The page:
The Encyclopedia Americana (1920)/Marsh, Sylvester

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Edition of 1920. See also Sylvester Marsh on Wikipedia, and the disclaimer.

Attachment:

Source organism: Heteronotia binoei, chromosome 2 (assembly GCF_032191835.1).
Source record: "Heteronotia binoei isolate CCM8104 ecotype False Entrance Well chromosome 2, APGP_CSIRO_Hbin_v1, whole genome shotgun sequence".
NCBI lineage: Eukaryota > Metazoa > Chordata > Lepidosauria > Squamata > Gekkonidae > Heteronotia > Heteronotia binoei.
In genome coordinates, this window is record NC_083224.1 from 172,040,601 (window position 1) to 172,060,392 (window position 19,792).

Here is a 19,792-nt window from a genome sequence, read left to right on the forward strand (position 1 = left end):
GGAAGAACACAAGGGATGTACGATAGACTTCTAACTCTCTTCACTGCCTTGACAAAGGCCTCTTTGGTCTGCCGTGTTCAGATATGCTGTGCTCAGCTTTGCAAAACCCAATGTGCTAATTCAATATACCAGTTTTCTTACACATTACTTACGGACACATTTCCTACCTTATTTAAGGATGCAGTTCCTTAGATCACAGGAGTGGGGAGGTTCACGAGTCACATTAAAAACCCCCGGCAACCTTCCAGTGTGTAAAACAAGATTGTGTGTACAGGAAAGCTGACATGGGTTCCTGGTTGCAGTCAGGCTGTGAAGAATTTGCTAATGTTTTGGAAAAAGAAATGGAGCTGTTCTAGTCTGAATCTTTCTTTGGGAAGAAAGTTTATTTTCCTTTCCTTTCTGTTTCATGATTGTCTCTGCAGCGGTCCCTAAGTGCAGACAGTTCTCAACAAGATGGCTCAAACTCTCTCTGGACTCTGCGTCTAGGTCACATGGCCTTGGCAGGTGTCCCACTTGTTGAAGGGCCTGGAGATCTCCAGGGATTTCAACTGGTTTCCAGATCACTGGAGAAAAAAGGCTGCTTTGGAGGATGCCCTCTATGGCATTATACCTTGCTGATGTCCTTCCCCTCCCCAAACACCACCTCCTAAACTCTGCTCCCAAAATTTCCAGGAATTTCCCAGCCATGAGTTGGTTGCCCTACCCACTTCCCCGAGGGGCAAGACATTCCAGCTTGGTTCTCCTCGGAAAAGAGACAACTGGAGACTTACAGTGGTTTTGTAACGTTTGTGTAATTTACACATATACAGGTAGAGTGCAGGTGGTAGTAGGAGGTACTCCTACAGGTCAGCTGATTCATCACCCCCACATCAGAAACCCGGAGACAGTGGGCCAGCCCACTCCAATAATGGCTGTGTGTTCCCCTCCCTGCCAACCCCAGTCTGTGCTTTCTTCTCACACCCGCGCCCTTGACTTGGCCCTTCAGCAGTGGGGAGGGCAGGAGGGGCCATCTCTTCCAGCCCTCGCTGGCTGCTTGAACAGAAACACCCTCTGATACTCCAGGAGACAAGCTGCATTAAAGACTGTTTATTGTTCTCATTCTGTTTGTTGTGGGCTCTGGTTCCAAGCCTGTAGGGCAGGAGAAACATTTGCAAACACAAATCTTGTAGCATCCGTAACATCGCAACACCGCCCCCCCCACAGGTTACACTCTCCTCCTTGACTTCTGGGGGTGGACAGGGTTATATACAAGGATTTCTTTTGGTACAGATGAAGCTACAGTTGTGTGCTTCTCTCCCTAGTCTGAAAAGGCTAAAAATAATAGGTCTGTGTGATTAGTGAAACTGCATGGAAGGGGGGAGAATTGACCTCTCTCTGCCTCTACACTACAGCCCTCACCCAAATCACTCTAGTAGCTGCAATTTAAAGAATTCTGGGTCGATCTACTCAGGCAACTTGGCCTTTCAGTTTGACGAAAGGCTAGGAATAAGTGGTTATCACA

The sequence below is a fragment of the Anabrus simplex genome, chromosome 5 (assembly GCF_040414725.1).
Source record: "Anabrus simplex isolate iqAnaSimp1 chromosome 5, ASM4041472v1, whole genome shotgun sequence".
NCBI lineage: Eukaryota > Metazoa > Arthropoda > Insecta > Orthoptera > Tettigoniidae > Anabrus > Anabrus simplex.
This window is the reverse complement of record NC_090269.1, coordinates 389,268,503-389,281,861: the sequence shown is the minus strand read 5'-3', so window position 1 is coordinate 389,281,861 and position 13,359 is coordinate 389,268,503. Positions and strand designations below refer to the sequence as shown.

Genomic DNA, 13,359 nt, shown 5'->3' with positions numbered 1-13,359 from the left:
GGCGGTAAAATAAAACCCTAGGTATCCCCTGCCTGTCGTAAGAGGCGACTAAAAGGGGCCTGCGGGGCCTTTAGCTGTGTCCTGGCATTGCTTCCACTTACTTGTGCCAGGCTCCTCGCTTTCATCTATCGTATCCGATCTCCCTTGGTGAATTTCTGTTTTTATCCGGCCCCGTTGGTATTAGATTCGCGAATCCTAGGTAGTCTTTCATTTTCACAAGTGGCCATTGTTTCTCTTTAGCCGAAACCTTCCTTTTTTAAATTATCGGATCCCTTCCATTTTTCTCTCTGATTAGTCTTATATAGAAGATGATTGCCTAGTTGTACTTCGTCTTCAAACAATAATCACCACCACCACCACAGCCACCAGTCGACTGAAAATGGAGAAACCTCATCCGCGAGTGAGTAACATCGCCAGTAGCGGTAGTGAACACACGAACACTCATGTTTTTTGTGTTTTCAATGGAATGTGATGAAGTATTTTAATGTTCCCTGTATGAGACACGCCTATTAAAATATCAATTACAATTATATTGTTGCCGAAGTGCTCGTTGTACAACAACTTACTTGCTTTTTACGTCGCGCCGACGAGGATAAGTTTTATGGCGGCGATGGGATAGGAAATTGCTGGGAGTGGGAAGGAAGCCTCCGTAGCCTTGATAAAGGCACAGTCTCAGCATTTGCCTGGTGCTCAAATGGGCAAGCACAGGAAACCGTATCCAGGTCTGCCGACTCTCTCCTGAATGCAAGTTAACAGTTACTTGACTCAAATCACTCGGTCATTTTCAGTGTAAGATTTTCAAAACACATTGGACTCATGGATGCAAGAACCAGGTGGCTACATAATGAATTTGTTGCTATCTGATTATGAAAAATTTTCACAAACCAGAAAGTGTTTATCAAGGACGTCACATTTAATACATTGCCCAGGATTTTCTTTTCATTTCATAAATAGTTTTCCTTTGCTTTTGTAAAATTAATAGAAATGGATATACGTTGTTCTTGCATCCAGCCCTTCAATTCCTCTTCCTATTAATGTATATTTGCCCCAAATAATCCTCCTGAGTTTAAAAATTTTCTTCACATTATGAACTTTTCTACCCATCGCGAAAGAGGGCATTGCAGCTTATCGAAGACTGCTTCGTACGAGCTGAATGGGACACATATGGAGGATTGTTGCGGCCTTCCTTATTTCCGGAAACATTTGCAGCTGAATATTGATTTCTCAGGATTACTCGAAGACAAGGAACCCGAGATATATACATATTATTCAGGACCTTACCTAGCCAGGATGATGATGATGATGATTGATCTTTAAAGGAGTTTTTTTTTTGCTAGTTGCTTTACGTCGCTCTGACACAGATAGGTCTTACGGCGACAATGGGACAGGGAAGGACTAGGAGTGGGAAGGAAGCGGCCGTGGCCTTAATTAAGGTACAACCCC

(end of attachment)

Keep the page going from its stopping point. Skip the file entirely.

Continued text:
MARSH, Sylvester, American engineer: b. Campton, N. H., 30 Sept. 1803; d. Concord, N. H., 30 Dec 1884. In 1826 he established a provision business in Boston, in 1833 in Chicago and from 1837 was in the grain trade at Chicago. He originated the meat-packing industry and is regarded as one of the founders of Chicago. From 1864 he resided in New Hampshire. On 25 June 1858, he obtained a charter for a railway to the summit of Mount Washington, a project deemed so impossible that he was called “crazy Marsh.” The railway, 2.81 miles long, with an ascent of 3,625 feet, was completed in July 1869. The chief feature in the operation of the road is a central cog-rail. The principle proved so practicable that literally hundreds of similar railways have been constructed on the sides of famous mountains all over the world.